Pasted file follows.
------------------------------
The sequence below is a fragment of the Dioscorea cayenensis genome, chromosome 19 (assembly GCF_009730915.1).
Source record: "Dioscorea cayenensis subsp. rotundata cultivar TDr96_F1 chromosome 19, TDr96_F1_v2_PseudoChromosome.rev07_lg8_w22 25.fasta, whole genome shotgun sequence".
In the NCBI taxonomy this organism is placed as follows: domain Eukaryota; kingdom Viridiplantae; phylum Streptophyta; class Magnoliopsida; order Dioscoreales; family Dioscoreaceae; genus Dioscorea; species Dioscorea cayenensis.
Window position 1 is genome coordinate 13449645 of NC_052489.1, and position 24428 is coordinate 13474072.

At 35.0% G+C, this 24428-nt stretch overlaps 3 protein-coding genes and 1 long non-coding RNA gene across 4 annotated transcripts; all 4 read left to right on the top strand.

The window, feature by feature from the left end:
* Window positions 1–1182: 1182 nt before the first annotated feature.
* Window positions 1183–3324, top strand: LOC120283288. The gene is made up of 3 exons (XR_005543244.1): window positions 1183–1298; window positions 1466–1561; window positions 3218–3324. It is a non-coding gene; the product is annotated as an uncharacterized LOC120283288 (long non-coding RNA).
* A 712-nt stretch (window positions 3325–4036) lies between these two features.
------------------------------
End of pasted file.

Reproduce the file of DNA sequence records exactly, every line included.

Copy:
The sequence below is a fragment of the Dioscorea cayenensis genome, chromosome 19 (assembly GCF_009730915.1).
Source record: "Dioscorea cayenensis subsp. rotundata cultivar TDr96_F1 chromosome 19, TDr96_F1_v2_PseudoChromosome.rev07_lg8_w22 25.fasta, whole genome shotgun sequence".
In the NCBI taxonomy this organism is placed as follows: domain Eukaryota; kingdom Viridiplantae; phylum Streptophyta; class Magnoliopsida; order Dioscoreales; family Dioscoreaceae; genus Dioscorea; species Dioscorea cayenensis.
Window position 1 is genome coordinate 13449645 of NC_052489.1, and position 24428 is coordinate 13474072.

At 35.0% G+C, this 24428-nt stretch overlaps 3 protein-coding genes and 1 long non-coding RNA gene across 4 annotated transcripts; all 4 read left to right on the top strand.

The window, feature by feature from the left end:
* Window positions 1–1182: 1182 nt before the first annotated feature.
* Window positions 1183–3324, top strand: LOC120283288. The gene is made up of 3 exons (XR_005543244.1): window positions 1183–1298; window positions 1466–1561; window positions 3218–3324. It is a non-coding gene; the product is annotated as an uncharacterized LOC120283288 (long non-coding RNA).
* A 712-nt stretch (window positions 3325–4036) lies between these two features.